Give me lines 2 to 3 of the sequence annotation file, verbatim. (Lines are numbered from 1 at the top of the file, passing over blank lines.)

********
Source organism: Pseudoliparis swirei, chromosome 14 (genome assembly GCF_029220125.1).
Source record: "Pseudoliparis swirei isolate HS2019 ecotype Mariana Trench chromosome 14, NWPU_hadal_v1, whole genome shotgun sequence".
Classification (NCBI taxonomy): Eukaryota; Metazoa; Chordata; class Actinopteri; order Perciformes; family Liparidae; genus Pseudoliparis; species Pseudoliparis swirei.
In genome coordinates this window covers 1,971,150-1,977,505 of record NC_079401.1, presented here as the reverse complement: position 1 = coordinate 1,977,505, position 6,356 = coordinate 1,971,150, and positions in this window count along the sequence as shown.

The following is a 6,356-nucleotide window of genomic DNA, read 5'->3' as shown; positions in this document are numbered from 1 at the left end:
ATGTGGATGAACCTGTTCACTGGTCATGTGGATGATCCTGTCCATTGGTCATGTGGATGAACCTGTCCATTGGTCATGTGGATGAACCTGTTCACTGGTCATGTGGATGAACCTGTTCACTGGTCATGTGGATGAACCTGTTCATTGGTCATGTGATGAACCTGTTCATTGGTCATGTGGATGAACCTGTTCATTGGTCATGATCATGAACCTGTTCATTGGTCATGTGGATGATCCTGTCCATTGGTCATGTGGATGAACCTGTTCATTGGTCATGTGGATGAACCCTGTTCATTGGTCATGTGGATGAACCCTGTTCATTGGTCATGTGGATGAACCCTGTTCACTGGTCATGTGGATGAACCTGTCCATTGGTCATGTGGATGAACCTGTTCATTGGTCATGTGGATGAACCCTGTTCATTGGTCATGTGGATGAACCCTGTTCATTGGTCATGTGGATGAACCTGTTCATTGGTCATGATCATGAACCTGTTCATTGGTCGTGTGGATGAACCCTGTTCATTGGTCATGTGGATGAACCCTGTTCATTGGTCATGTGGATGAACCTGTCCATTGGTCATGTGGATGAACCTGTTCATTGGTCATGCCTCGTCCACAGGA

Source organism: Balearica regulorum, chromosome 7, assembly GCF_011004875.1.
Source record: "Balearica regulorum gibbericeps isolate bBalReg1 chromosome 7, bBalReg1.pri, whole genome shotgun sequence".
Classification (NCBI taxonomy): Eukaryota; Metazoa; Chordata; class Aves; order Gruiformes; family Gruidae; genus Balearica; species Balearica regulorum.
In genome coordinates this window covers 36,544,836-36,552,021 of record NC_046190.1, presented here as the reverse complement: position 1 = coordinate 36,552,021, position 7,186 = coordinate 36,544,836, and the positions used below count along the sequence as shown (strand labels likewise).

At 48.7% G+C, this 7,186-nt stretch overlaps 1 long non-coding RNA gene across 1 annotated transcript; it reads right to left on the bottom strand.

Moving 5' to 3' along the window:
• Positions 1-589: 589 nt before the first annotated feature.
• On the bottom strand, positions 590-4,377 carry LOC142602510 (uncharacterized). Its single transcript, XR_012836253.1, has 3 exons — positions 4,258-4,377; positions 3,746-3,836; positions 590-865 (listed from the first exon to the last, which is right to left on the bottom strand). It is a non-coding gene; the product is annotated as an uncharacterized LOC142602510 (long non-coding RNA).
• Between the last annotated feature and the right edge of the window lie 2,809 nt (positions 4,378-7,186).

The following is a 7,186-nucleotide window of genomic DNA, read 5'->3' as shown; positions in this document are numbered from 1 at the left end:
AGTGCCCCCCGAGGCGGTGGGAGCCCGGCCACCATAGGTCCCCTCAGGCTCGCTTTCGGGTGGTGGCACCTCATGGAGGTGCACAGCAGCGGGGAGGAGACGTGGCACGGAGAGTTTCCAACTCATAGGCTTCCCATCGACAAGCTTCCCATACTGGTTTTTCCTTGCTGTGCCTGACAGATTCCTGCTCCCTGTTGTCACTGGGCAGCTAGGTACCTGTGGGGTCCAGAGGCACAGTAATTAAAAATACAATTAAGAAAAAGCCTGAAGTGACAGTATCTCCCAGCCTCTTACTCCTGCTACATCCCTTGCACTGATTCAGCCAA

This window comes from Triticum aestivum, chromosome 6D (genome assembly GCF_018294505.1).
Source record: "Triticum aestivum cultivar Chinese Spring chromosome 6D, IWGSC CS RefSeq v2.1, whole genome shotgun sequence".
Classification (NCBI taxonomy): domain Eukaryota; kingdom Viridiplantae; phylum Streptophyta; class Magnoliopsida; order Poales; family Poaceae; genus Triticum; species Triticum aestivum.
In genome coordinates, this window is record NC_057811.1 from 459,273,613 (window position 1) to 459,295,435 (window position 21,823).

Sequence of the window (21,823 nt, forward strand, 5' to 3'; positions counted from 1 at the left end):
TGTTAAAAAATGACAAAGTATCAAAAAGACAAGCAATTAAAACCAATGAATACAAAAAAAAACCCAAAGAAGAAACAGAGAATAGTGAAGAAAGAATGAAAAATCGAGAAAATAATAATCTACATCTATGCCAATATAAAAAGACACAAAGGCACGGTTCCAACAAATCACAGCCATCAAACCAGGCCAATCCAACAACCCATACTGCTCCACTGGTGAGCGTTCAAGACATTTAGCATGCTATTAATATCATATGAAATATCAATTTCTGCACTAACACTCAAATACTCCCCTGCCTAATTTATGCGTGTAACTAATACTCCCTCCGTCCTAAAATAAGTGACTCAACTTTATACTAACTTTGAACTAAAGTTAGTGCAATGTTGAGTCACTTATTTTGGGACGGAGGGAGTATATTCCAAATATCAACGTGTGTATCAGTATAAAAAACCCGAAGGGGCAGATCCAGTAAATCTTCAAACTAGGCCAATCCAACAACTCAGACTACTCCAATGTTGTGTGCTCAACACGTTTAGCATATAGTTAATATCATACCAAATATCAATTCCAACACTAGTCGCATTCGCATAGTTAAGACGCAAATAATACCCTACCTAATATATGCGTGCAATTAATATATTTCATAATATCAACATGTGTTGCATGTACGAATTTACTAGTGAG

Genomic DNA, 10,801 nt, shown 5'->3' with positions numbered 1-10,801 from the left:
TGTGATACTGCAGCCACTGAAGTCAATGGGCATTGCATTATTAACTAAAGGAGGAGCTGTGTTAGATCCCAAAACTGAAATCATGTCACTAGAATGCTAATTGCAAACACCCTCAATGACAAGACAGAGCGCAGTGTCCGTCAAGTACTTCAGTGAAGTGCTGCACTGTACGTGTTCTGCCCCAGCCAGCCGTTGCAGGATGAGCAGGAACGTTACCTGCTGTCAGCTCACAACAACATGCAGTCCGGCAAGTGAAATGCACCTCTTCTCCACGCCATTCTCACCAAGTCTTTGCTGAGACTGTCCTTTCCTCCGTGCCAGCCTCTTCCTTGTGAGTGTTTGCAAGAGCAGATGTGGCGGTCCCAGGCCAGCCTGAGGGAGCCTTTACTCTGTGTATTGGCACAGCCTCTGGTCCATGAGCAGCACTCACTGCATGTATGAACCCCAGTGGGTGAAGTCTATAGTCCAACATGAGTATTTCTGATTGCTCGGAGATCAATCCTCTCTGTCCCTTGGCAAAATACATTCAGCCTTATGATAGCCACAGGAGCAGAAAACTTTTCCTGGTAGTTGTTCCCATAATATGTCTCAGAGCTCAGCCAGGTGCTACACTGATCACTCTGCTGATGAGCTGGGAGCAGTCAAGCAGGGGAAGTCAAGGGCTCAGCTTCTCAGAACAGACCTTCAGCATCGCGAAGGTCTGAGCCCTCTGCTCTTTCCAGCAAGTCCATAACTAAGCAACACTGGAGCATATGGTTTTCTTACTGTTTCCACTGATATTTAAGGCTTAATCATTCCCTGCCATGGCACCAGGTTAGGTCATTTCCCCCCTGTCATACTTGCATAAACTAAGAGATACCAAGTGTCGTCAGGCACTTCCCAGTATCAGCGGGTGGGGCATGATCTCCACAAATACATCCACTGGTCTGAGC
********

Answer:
Source record: "Pseudoliparis swirei isolate HS2019 ecotype Mariana Trench chromosome 14, NWPU_hadal_v1, whole genome shotgun sequence".
Classification (NCBI taxonomy): Eukaryota; Metazoa; Chordata; class Actinopteri; order Perciformes; family Liparidae; genus Pseudoliparis; species Pseudoliparis swirei.